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Insurers rework broker compensation

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HARTFORD, Conn.—Risk managers' reactions range from cautious to skeptical to the recent announcements by two insurers that they will phase out contingent commission payments to brokers and replace them with supplemental payments that fall outside the definition of contingents.

St. Paul Travelers Cos. Inc. confirmed last week that it will offer its producers the option of a fixed, performance-based supplemental commission in lieu of contingent commissions in all commercial lines this year. The insurer said it expects all of its producers to switch to the supplemental payment option by 2008.

The move follows Chubb Corp.'s decision, announced last month, that it would halt all contingent commission payments from the beginning of this year. Chubb also is replacing contingents with a fixed compensation program based on prior years' performance.

Brokerage industry representatives have praised Chubb's program as a model for future compensation plans that reward broker performance but comply with regulatory restrictions on contingent commissions.

Both the St. Paul Travelers and Chubb programs have been reviewed by state attorneys general and found not to represent contingent compensation as defined in the insurers' settlements of client steering charges, Connecticut Attorney General Richard Blumenthal and a Chubb spokesman confirmed.

While the largest brokers stopped taking contingent commissions in the wake of state investigations into client steering, they are not expected to face any regulatory barrier to accepting the new payments being offered by Chubb and St. Paul Travelers, regulatory and brokerage representatives say.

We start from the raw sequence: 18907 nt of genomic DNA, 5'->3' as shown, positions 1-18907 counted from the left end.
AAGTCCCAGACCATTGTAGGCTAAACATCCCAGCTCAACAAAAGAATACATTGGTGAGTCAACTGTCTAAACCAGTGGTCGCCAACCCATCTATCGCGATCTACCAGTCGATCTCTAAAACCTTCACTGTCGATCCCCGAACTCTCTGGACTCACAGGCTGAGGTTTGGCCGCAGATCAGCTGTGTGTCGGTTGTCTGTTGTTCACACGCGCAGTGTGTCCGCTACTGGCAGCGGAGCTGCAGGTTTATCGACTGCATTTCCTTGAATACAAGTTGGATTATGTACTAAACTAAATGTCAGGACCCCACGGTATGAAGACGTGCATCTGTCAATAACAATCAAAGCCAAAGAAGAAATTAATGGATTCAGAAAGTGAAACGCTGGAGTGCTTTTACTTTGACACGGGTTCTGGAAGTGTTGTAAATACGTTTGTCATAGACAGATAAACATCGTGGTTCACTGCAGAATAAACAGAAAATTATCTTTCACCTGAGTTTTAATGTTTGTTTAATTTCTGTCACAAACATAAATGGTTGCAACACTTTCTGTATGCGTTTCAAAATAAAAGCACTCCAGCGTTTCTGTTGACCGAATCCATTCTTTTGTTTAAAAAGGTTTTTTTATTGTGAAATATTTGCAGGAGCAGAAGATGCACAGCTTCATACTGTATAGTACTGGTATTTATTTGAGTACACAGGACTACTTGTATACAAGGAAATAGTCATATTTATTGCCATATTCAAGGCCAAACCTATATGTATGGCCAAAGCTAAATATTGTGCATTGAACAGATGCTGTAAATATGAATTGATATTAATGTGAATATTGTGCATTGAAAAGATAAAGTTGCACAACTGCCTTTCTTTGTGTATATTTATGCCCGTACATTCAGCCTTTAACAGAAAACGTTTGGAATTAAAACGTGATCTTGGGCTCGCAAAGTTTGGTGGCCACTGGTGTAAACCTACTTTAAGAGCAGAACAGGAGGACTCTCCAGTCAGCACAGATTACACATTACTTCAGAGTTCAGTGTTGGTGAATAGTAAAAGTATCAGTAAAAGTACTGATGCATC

Representatives of Marsh Inc., Aon Corp., Willis Group Holdings P.L.C. and Arthur J. Gallagher & Co.—all of which stopped accepting contingents—either declined to comment or could not be reached on whether they will accept the new supplemental payments.

Risk managers' reactions varied.

"It's the next logical step in making the entire (insurance placement) transaction transparent," said Michael Liebowitz, director of insurance and risk management for New York University, and current president of the New York-based Risk & Insurance Management Society Inc.

"As long as the buyer understands what dollars are being paid to brokers on their behalf," programs like Chubb's and St. Paul Travelers' may meet the goal of transparency.

"What many of us in risk management have said is the key issue is open communication on what is being done on an account-specific basis," said Janice Ochenkowski, managing director with Jones Lang LaSalle Inc. in Chicago. "Anything that moves us toward openness in transactions is very good."

Others objected on principle to brokers receiving additional compensation from insurers.

"A broker's primary objective is to represent their client, which is the insured," said Ellen Vinck, risk manager for BAE Systems Ship Repair Inc. in San Diego. "I just think that any types of additional compensation that are paid by the insurance companies can muddy the water. That is the slippery slope that we went down."